Nine Hundred Miles to the Hospital
E. M. Schmoll
Copyright 2006 by E. M. Schmoll
This baby was overdue—by almost two weeks—and my husband, John, had orders to go to Germany in thirty days. He was in the Army, stationed at Fort Leonard Wood in Missouri, and we had a two year-old daughter.
The first thing we did was to cancel our contract for a new home that was being built for us. Then we gave up waiting on this tardy little person, deciding that I would be better off in Boston, near my parents, in a situation with two babies and a husband overseas.
So we packed up our old Pontiac, left our rental home, and bravely headed out on the 1400-mile drive!
I had met my sweetheart while he was assigned to Fort Belvoir in Virginia, and I was working for the Navy at the Pentagon. Immediately we discovered that we were destined for each other and ten weeks later had a small fairytale wedding.
Our first baby, Nancy Jean, arrived within a year, and I left the work world to stay home, enjoying life as never before.
After John was transferred to Missouri and found us a rental house, my little toddler and I took a long, long train ride to join him. Already into a third pregnancy, and hoping for another miracle (every child is one, you know), life seemed magical, since both of us had suffered through unhappy marriages before finding each other.
The Missouri winter was harsh. Snow piled up for five feet, and John was forbidden to drive home for many nights in a row. But military wives learn the task of going it alone; so I shoveled out and tackled the drifts to bring in oil and kerosene to keep the hundred year-old house comfortable.
This was good training for the day when the wife becomes the only parent and the husband is in a faraway land, an eventuality most service wives face.
Before starting out on the trip, we had requested my medical records from the clinic, since I had lost a baby the previous year, but were refused. We were, however, given a map indicating locations of various military hospitals along our route—none more than six or eight hours off the road (thanks a lot).
Leaving in the early evening, we had put our daughter Nancy’s crib, playpen, and folding highchair in the car. However, when we stopped in St. Louis at midnight, there was no room in the back seat for her to lie down and sleep; so after a lot of finagling, we finally left her new highchair in a gasoline station. Then we struggled through the night in a blinding snowstorm.
John had always liked driving on through without stopping at motels, whereas I hated all kinds of travel and liked to take it slow and easy. Since my husband was “the boss”, we stopped only occasionally for rest breaks and snacks. Fortunately, our Nancy Jean was her usual untroublesome self, always content, so it could have been a lot worse. She spent the long hours busily tearing leaves off a twenty-foot-long ivy plant that I’d been nurturing for two years.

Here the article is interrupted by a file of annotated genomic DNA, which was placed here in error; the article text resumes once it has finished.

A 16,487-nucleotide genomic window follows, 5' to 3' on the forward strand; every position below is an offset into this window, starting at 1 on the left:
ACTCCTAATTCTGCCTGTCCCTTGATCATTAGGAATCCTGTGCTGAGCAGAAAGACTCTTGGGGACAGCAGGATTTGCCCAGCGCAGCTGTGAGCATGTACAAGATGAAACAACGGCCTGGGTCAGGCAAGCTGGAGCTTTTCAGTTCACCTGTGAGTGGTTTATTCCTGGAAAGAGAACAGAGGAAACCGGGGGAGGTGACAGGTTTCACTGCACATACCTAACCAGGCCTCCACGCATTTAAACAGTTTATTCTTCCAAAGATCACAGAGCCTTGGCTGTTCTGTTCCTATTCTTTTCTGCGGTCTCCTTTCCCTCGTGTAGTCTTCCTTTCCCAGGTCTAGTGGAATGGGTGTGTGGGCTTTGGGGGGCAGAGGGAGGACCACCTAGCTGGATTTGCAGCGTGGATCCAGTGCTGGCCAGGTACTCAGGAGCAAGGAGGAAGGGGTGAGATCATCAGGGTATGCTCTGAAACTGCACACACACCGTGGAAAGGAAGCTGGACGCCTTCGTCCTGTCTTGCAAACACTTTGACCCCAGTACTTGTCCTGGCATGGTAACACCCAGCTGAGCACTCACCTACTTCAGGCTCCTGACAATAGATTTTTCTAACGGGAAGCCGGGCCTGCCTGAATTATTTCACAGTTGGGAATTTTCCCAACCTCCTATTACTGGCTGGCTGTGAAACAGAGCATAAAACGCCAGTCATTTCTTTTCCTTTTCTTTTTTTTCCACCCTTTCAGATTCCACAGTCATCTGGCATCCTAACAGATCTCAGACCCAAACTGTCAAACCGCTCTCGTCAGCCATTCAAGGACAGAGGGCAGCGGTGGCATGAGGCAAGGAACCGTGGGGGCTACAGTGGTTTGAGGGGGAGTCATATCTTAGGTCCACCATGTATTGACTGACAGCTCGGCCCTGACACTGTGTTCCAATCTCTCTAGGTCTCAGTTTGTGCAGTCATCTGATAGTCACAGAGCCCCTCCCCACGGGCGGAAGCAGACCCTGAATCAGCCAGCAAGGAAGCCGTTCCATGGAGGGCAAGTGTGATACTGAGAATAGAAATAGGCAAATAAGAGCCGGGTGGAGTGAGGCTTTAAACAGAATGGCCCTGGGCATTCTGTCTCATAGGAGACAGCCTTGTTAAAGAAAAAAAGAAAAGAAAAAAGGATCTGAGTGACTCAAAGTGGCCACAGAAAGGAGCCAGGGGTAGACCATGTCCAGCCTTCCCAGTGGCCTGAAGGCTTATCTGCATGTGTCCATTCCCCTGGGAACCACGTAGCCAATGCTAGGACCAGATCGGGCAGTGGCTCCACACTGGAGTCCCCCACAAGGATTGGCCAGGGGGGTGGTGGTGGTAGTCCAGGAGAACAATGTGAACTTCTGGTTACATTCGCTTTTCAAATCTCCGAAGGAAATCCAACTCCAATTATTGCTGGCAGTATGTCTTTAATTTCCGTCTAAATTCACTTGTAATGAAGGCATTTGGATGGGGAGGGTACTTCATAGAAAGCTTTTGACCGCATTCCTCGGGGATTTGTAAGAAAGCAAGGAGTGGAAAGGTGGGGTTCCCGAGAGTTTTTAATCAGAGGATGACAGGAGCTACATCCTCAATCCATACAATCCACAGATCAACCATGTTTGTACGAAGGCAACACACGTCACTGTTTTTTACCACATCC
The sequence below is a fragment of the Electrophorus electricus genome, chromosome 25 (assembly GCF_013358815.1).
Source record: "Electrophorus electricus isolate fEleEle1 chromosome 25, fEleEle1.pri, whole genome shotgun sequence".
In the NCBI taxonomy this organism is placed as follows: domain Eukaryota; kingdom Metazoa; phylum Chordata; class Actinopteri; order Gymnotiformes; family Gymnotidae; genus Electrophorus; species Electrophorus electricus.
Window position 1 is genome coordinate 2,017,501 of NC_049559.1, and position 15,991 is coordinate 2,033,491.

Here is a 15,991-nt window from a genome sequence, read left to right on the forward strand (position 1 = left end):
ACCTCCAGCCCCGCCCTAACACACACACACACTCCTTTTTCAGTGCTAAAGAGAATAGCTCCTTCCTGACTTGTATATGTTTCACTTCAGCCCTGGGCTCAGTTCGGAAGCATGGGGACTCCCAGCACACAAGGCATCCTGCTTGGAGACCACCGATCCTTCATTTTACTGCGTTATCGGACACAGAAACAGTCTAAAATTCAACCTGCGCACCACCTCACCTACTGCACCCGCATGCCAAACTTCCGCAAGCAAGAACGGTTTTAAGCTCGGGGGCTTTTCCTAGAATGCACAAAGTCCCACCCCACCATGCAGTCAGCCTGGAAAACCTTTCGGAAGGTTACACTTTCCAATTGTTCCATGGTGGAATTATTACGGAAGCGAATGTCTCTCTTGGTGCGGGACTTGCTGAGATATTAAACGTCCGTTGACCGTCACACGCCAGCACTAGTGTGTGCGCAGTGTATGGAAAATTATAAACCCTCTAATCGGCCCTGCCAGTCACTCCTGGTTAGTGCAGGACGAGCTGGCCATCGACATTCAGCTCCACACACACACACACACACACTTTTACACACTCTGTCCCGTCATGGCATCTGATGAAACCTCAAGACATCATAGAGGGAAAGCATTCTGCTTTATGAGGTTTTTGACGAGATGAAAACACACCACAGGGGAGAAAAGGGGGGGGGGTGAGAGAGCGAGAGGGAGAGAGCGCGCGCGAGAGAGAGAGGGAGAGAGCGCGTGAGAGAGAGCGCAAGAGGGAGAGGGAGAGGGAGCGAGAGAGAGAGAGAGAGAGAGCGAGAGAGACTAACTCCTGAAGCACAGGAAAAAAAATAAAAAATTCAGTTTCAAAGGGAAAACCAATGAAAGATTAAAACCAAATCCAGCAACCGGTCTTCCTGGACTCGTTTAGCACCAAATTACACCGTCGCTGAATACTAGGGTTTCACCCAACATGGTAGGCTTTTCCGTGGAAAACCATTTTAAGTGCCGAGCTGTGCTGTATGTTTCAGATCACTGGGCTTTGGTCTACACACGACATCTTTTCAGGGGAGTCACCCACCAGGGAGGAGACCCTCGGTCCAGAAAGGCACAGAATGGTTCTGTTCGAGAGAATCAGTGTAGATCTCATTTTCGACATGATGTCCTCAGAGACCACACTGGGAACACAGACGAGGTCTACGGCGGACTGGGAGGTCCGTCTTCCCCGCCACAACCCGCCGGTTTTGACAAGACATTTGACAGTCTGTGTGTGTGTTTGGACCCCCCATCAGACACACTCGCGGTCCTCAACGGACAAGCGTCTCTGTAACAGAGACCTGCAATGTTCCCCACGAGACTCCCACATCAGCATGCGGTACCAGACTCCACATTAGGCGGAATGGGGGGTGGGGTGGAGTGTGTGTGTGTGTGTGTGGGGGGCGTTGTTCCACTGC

At one point, when we stopped to eat, the new baby’s bassinet, which I had made by hand, embroidered with yellow French knots and decorated with lace and ribbons, fell out on a driveway, dumping all the tiny sterile outfits I had been collecting for months. This small incident brought on a cascade of tears on my part, and also a string of complaints.
“My poor baby has no home, no hospital or doctor, pretty soon no dad, and no clean clothes!”—and I cried and cried, to my husband’s dismay. (Small problems seem so big when you are pregnant.)
Finally, after driving thirty hours straight and covering 900 miles, we were on the Pennsylvania Turnpike—still 500 miles from Boston—when I went into labor. And where are the Highway Patrols when you need them? Maybe on Mars?
We checked our list and found a military hospital a few hours away, in Carlisle---the Army War College. By the time we arrived, I was in terrible pain, and my husband, a Captain out of uniform, informed the nurse at the infirmary that I was going to have a baby.
She said to him, “Come back tomorrow; we have a clinic then.”
He told her she didn’t understand, that the baby was coming now; and she rushed me into Delivery. Little Lois Ellen arrived about an hour later, seven pounds of pure beauty; and the name sign on her crib said, “Stopover Pickering,” as everyone knew that we had to go to Boston after a few days.
As for John, he was
overcome with elation, having waited many years to have children, and
could not hide his absolute joy.
Most of the other mothers were wives of high-ranking officers, but to my surprise I was treated as well as the rest, with special attention for all four of us due to the circumstances of our arrival. John and Nancy moved into the Bachelor Officers Quarters for the interim; and—all too soon for my liking—it was time to get on the road again.
My parents were going to allow us to stay in their home until I could find an apartment, as John had about five days of leave remaining before he had to report for embarkation. On the fifth day, it was time to check out and get on the road again. Most of the crew from the maternity ward came out and acted like family as they waved us on our way.
Those last 500 miles and twelve hours were really difficult and painful; but with a healthy new angel, a perfect two year-old, and a considerate and loving husband, I was tired and ill but wonderfully happy. My family, and my life, were finally complete; and also our trip!
So, no matter the circumstances of having your baby, it is surely one of the most amazing things that you could ever imagine; and you will never be sorry!
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